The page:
Just Say Yes
This is my #IMMOOC response to Chapters 4 and 5 in Part 2 of The Innovator’s Mindset by George Couros.
This past Thursday (our last day of the school week here in the Middle East) was a half-day for students so that we could have a half-day of PD time with our faculty and staff. The focus of our work was to deepen our understanding of the ASD Learning Principles.
This year we are focusing school wide on principles 3, 6 and 7. Here’s what the principles say:
- 3. Learning is enhanced when goals are clear and personalized.
- 6. Learners thrive in a safe environment.
- 7. Effective feedback, reflection and self-assessment are essential to deepen and extend learning.
We began the PD with an all-faculty session with faculty from K to Grade 12, and then we broke out to divisions. In the elementary school, faculty were divided into groups to work on identifying what we already do as it relates to each of the principles, how we might take what we do to the next level, and then come up with a plan for what the principles would look like, sound like and feel like in their classrooms. As an exit ticket, we asked teachers to write their next steps on sentence strips. The strips were sticky-tacked around a sun labeled, “Where I Want to Shine.” (Yes, it’s a bit corny. But it fits with our ES goal for the year, which is to shine as a joyful elementary school!)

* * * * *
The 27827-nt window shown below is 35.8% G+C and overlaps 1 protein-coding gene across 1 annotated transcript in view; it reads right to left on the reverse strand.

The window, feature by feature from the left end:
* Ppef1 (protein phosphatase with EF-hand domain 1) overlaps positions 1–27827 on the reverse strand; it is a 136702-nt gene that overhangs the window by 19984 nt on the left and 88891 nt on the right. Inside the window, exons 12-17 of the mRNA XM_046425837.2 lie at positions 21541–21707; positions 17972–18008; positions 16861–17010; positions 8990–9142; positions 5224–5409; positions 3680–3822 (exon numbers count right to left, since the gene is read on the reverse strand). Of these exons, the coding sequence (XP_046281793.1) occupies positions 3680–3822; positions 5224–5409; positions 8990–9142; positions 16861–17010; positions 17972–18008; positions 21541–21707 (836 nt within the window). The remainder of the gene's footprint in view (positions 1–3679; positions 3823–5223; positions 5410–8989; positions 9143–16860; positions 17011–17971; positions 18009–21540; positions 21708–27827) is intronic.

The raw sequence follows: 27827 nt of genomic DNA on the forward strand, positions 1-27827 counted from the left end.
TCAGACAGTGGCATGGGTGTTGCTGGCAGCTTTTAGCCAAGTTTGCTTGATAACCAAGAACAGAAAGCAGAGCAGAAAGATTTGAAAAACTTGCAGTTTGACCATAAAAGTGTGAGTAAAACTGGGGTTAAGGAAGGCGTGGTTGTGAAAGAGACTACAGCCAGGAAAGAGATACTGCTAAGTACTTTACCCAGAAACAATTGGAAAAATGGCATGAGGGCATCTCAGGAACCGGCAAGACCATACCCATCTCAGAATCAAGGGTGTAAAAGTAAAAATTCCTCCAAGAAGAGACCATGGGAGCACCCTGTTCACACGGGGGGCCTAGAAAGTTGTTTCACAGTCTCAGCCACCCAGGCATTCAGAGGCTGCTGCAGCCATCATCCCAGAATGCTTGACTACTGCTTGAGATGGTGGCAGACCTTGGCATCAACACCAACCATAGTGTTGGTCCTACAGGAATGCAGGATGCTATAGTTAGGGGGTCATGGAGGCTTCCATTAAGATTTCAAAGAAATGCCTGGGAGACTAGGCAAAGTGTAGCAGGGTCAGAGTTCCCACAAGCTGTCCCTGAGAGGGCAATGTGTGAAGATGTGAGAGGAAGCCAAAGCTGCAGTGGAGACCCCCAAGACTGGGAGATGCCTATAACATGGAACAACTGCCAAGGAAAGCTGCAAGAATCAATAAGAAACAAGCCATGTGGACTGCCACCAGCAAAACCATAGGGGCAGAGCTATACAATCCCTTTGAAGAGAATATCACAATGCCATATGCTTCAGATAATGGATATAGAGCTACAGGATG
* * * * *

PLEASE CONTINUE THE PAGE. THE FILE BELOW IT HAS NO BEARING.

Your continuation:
I noticed that several teachers had written about being safe and taking risks. For example, they wrote:
- Make it safe for all learning styles.
- Risk choice feel safe
- Confidence making mistakes
- Celebrate mistakes!
How does this relate to the book chapters for this week? As I was reading Chapter 4, I made a connection between what teachers had written on their sentence strips with what I was reading. It occurred to me that while the teachers were describing want they want for their students, isn’t this exactly what I want as a principal for the teachers in my school?
I want to be a leader who encourages – rather than discourages – innovation. That means that the culture of our school has to be safe for students and teachers (and administrators!) to take risks and make mistakes as part of our learning. In short, I want to create a culture of saying yes. As George writes in Chapter 4:
If we’ve established a culture in which educators feel their only option is to ask forgiveness for trying new things, this is not an educator issue, it’s a leadership issue. … That doesn’t mean we should blindly say yes to everything, but it’s important to remember that saying yes allows us to find ways to make innovation happen.
October 23, 2017
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September 30, 2017